Published — Friday 4 July 2014
Last update 3 July 2014 11:08 pm
Economic growth in the Kingdom reached 5.0 percent in October-December, the fastest pace since the third quarter of 2012.
“It is certainly the change in the labor market affecting the annual growth,” said Fahad Al-Turki, head of research at Jadwa Investment in Riyadh.
“(But) the quality of growth is improving. It’s spread over more sectors than the top three.”
On a quarterly basis, inflation-adjusted gross domestic product growth accelerated to 3.4 percent, the fastest clip in a year, from 2.7 percent in the previous quarter, the Central Statistics Office data show.
Economic growth is usually at its most robust early in the year, when the weather is at its most favorable and few public holidays halt work.
Overall, the nonoil private sector growth slowed to 4.4 percent year-on-year from 6.2 percent in the previous quarter, the slowest pace in at least a decade, analysts said.
Around a million foreign workers left Saudi Arabia last year after a crackdown on visa irregularities as a part of labor reforms aimed at putting more Saudi nationals into jobs.
Another reason for the slowdown may be that households balance sheets are stretched after a surge in consumer borrowing over the past few years, said William Jackson, emerging markets economist at Capital Economics in London.
In the first quarter, growth in all three sectors that relied on cheap foreign labor — construction, retail and transport — slowed markedly from a year ago.
For example, construction output growth shrank to 5.6 percent in January-March, the slowest pace since end-2012 and down from 9.9 percent in the final three months of 2013.
Manufacturing, however, grew 6.5 percent, the fastest pace in two years and up from 4.0 percent in October-December, as new investment projects come on stream.
In the Kingdom’s north, Saudi Arabian Mining Co, or Maaden, is in the middle of a large $9 billion project that includes a phosphate mine, several major processing facilities, smaller downstream factories and a residential area.
Crude oil sector output, which accounts for almost half of the $748 billion Saudi economy, quickened to an annual 5.8 percent in the first quarter, the fastest rate since mid-2012, from 4.1 percent in the previous three months.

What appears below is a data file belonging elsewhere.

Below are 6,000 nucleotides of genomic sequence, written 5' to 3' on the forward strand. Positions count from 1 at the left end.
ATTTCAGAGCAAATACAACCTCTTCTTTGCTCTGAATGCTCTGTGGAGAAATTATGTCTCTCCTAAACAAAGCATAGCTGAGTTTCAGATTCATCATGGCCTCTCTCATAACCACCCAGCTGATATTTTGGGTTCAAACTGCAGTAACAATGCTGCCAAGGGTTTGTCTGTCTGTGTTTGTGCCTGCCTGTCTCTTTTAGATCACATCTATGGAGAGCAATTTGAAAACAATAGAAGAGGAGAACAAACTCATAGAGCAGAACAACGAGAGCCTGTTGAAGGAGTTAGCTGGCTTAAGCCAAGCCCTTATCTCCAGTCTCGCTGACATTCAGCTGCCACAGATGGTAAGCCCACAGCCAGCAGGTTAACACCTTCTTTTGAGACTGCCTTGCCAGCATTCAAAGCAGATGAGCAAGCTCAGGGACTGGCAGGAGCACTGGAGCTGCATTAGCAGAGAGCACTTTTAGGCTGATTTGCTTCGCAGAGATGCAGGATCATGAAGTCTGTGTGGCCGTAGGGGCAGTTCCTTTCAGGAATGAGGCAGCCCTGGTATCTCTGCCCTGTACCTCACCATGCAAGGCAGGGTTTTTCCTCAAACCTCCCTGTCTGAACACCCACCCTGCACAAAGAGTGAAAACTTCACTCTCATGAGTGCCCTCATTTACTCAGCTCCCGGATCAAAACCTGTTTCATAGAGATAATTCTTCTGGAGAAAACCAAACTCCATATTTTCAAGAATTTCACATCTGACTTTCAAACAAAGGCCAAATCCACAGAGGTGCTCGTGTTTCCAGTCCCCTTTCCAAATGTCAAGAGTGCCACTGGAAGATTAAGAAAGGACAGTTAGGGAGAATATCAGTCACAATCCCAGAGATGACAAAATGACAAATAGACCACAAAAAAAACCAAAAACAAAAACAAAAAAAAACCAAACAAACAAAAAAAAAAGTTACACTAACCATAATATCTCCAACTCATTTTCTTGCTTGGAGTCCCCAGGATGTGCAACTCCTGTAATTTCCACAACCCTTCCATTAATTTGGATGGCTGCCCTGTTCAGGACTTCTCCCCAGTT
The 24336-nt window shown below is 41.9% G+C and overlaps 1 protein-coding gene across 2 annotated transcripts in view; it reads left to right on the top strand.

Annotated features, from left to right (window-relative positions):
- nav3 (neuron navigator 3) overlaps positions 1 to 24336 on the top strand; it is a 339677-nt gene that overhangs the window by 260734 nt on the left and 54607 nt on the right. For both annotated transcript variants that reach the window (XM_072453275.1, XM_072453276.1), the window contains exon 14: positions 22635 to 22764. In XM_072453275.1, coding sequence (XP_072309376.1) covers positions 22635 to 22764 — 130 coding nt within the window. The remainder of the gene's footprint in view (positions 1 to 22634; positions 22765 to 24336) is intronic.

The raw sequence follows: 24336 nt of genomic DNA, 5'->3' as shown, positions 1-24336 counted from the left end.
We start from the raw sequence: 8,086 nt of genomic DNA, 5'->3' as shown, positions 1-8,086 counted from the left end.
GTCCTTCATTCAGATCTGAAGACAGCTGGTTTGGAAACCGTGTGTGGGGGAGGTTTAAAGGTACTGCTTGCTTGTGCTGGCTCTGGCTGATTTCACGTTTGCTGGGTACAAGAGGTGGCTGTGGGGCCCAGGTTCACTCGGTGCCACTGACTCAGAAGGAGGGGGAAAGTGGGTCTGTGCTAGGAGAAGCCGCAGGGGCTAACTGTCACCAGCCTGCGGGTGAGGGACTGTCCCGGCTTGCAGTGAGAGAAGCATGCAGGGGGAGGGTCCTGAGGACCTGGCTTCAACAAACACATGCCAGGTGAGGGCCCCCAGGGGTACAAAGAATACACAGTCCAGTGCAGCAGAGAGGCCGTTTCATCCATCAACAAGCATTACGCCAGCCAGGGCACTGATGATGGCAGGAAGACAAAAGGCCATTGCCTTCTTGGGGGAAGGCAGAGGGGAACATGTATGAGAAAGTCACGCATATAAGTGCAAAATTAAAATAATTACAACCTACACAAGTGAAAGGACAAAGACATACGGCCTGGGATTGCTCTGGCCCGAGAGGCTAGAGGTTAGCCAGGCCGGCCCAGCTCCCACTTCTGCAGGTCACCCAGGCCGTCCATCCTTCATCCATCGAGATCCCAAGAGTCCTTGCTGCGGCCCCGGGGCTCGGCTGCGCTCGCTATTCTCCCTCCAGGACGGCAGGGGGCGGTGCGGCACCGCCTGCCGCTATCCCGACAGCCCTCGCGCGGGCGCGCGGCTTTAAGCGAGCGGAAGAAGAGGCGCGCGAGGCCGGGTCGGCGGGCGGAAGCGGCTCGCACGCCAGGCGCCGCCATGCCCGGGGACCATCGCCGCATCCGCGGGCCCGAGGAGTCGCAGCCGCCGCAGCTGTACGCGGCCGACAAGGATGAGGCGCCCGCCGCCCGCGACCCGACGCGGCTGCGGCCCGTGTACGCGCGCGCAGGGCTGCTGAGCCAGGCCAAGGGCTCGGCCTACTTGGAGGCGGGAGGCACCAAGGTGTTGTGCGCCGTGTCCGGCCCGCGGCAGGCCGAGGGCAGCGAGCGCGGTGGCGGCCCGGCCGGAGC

“This effect is likely to be weaker in the third and fourth quarter as the base is higher,” said Khatija Haque, head of MENA research at Emirates NBD. “Nonoil growth should pick up in the coming quarters, however.”
Saudi Arabia may raise oil output in the second half of the year to meet expected higher seasonal demand, despite Libya’s deal with rebels to resume oil exports. Iraq’s exports are unaffected by the security situation, but any disruption in crude supplies would put the onus on Riyadh to lift output.
In a separate survey, the Saudi purchasing managers index (PMI) rose to a five-month high in June, suggesting that activity in the non-oil sector have stabilized in the second quarter.
“In practice, though, it has been difficult to square the upbeat readings from the PMI with the more downbeat activity data,” Jackson said.
“Putting all of this together, we think overall Saudi GDP growth is likely to slow further, averaging around 3.5-4.0 percent over the next year or so,” he said.
A Reuters poll in April forecast the Saudi economic growth would ease to 3.8 percent in 2014 from 4.0 percent last year and then accelerate to 4.3 percent in 2015.
In Bahrain, real economic growth slowed to 3.1 percent year-on-year in the first quarter, the weakest performance since end-2012, and to a quarterly 0.1 percent, a separate data showed.
Oman saw its nominal GDP expand by an annual 4.6 percent in January-March as an 8.3 percent rise in non-oil activity offset a 0.2 percent contraction in the hydrocarbon sector, data also showed on Thursday.